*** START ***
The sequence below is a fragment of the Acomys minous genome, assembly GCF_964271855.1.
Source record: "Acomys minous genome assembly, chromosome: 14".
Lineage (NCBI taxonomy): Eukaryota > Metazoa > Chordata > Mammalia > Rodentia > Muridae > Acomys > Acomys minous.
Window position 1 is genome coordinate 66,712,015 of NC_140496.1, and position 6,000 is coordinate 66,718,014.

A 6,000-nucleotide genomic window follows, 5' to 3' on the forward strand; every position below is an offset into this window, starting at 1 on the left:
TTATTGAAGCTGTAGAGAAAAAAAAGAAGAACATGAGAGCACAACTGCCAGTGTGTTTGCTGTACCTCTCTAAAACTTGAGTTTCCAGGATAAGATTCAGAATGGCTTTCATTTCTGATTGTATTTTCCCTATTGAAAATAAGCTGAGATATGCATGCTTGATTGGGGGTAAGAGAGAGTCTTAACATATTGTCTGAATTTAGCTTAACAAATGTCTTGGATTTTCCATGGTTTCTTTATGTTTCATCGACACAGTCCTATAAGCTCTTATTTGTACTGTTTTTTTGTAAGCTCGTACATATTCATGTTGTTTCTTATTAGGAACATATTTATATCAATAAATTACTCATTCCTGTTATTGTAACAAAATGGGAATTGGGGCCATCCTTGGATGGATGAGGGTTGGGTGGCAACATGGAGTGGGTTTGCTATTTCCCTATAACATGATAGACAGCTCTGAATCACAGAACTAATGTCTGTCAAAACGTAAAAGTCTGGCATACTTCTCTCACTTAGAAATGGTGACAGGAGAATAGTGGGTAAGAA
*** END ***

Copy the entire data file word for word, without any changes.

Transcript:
The sequence below is a fragment of the Acomys minous genome, assembly GCF_964271855.1.
Source record: "Acomys minous genome assembly, chromosome: 14".
Lineage (NCBI taxonomy): Eukaryota > Metazoa > Chordata > Mammalia > Rodentia > Muridae > Acomys > Acomys minous.
Window position 1 is genome coordinate 66,712,015 of NC_140496.1, and position 6,000 is coordinate 66,718,014.

A 6,000-nucleotide genomic window follows, 5' to 3' on the forward strand; every position below is an offset into this window, starting at 1 on the left:
TTATTGAAGCTGTAGAGAAAAAAAAGAAGAACATGAGAGCACAACTGCCAGTGTGTTTGCTGTACCTCTCTAAAACTTGAGTTTCCAGGATAAGATTCAGAATGGCTTTCATTTCTGATTGTATTTTCCCTATTGAAAATAAGCTGAGATATGCATGCTTGATTGGGGGTAAGAGAGAGTCTTAACATATTGTCTGAATTTAGCTTAACAAATGTCTTGGATTTTCCATGGTTTCTTTATGTTTCATCGACACAGTCCTATAAGCTCTTATTTGTACTGTTTTTTTGTAAGCTCGTACATATTCATGTTGTTTCTTATTAGGAACATATTTATATCAATAAATTACTCATTCCTGTTATTGTAACAAAATGGGAATTGGGGCCATCCTTGGATGGATGAGGGTTGGGTGGCAACATGGAGTGGGTTTGCTATTTCCCTATAACATGATAGACAGCTCTGAATCACAGAACTAATGTCTGTCAAAACGTAAAAGTCTGGCATACTTCTCTCACTTAGAAATGGTGACAGGAGAATAGTGGGTAAGAA